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Recollections from a small childhood village

The crossroads of Kintore was the nearest settlement where I grew up. A tiny village of a few dozen people. One of many interchangeable dots decorating the agricultural grid of southern Ontario. Flat cornfields lay in all directions under a wide blue sky, interspersed with pastures for dairy cattle. If you dropped a marble in the middle of the intersection it wouldn’t roll anywhere.

If someone asked where you were from, it was polite to start with a larger town or city first. This was done in order to save the gentle embarrassment of a fellow Ontarian not knowing the name of your particular hamlet. “Near London” you’d say. This was met with either a vague “Oh yes right” indicating that was specific enough, or an eager nod and listing of nearby towns. “Thorndale?” “Yes yes” “Oh well actually Kintore” “Right! Just down from Uniondale.” We’d smile, content with our shared geographical culture, such as it was.

Though we lived on a gravel road a few miles away, I spent a lot of time in Kintore at my friend Kevin’s house. My parents would drop me off on their way to work, or pick me up on the way home after teaching night classes.

Kevin and I would go to the corner store after school, split a banana popsicle, then wander back to his house a mile down the road. To the west of town a cemetery was populated with rose quartz headstones and the deceased residents of previous generations. We would creep through the rows, finding the family names of our schoolmates or silently reading the birth and death dates of children gone a century earlier. “Dorothy Peterson, 1895-1902”. We’d imagine the little girl below our feet. They’d just dig a hole and drop you in there and you’d never go anywhere again.

To the east of town was an even older cemetery, but the rock on those headstones had crumbled and you couldn’t read them, except perhaps to make out a date from the early 1800s. We pondered why a town with so few people had two full cemeteries to its name.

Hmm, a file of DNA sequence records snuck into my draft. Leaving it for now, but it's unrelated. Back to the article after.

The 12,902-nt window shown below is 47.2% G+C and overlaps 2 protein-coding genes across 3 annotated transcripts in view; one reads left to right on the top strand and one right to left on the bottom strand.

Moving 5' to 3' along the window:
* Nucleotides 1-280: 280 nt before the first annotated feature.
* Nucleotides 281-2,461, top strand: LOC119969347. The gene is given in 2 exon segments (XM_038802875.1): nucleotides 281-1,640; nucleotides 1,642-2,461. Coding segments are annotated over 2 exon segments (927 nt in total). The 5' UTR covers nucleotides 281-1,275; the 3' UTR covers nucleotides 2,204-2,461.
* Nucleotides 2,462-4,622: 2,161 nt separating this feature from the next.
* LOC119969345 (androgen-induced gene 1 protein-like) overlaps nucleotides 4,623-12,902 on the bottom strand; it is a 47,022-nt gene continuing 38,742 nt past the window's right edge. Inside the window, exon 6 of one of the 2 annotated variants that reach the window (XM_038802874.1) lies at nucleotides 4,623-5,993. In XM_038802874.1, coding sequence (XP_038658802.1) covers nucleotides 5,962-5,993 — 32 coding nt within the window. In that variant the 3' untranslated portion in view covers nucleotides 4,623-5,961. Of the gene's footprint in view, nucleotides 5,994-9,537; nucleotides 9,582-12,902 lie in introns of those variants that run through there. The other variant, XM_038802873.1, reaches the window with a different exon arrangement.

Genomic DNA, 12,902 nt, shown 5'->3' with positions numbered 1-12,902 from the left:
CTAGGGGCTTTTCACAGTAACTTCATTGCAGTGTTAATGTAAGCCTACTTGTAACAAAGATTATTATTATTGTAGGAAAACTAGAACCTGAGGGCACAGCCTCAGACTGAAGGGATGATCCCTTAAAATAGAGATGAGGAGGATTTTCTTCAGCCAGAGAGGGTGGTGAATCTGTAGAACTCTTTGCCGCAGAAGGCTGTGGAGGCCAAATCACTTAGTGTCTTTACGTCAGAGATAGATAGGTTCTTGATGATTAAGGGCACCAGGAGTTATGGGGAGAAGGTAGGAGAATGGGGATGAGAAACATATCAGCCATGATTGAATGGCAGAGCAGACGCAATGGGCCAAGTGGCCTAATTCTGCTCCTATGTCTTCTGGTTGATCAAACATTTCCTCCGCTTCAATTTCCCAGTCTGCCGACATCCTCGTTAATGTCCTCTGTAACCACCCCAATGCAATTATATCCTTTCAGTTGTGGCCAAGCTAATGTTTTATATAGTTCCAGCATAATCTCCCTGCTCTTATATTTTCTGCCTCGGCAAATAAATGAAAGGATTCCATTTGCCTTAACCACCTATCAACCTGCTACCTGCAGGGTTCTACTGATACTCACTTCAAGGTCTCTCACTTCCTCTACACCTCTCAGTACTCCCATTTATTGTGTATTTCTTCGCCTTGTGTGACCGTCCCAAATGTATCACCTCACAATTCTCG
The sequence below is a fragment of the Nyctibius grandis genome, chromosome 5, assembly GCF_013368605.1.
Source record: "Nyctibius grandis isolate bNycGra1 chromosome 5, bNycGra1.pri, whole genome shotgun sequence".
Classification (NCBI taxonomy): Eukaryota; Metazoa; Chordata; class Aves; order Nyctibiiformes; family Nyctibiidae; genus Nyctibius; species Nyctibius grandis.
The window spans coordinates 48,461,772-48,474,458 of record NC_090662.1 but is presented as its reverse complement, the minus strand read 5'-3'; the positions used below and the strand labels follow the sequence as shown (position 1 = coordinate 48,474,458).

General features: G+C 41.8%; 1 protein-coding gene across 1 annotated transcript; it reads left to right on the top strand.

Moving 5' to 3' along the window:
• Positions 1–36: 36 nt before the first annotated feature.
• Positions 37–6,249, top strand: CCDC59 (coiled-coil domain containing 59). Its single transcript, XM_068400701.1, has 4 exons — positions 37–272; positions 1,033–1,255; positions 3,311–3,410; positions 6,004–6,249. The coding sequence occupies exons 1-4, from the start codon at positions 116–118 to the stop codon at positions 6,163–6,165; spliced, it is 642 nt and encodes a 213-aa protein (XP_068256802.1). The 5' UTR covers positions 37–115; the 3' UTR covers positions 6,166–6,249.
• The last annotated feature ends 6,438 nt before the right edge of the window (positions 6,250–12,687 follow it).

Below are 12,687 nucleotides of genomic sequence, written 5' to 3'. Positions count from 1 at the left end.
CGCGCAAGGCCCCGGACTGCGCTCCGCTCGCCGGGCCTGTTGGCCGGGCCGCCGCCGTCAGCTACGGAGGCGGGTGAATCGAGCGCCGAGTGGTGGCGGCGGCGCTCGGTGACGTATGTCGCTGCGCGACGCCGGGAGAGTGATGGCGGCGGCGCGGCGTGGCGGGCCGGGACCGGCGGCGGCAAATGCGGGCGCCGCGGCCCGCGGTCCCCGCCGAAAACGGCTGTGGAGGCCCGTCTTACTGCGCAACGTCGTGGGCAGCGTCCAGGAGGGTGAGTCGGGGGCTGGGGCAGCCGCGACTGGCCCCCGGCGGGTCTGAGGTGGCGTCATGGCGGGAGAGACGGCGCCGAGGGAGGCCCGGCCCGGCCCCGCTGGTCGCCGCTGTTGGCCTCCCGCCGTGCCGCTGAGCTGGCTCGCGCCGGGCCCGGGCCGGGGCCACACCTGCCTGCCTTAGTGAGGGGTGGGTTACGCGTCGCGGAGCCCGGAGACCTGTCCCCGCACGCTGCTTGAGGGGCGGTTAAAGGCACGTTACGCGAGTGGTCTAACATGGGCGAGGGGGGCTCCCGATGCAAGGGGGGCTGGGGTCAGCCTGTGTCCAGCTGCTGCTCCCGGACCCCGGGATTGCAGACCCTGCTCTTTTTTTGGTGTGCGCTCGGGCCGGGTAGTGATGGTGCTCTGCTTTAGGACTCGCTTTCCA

In the winter we liked to entertain ourselves by throwing snowballs at the transport trucks on the highway in front of Kevin’s house. We’d miss or score unnoticed hits on the big trailers. Once I nailed a car with an icy snowball on a cold night. It screeched to a halt as we crouched in the ditch, me holding my breath with the hot-eared knowledge that I’d done something Very Bad. He drove on without incident a minute later. “Don’t tell my Mom,” Kevin said in a whisper as we accepted the reprieve and scampered down the driveway to the warmth of the living room and the hockey game that was always on.

The elementary school was on the road south, the church on the road north. Everyone seemed to go to church except our family. It made an alluring but faintly sinister impression on me that I didn’t know how to articulate at the time. None of the kids in my class seemed to enjoy it, and they all had to go to extra school on Sundays.

We’d play British Bulldog every recess and lunch hour, with elaborate rules and modifications that made the simple game of tag endlessly compelling. Once in a while there would be a fight, but all the biggest boys were gentle farm kids and lacked any sort of mean streak.

We had a québécoise French teacher join the school when we were in grade three. She was aghast at our lack of fluency and quickly devolved to playing us old episodes of Téléfrançais. She was very lonely and would often cry quietly while we did our work or watched the television. I didn’t know how to comfort her except to try my best in class.

Once each spring the old janitor at the school would get out an enormous two-storey ladder and creakily climb to the roof of the gym. We’d all gather around shouting while he collected all the balls that had ended up there over the year. He’d laugh and boot them as far as he could out onto the playing field as we screamed and ran after them. Each one a vaguely remembered comet returning to our orbit. One year he slipped off that ladder on the way down and shattered his hip and femur. He walked with a limp after that.

The summers were lazy and slow. Roadside stands sold corn and peaches so good you’d look forward to them all year. We’d play baseball in the long evenings and then get ice cream at the store before driving home. I got one home run in my little league career, twisting my tiny frame to unleash as much fury as I could with my ridiculously oversized bat and finally making that sweet connection that launched it far into the outfield. Kevin hit a homer every other game, but he still made a big deal of mine after I rounded the bases.

After grade eight half of the class went to high school in St. Marys and the other half to Ingersoll. Kevin was on the Ingersoll side. I never saw him again after that final summer, though we still lived just a few miles apart.

Eventually my family moved away from the area. I’ve never been back since, but the place is still there deep in me. My earliest remembered impressions of this good Earth.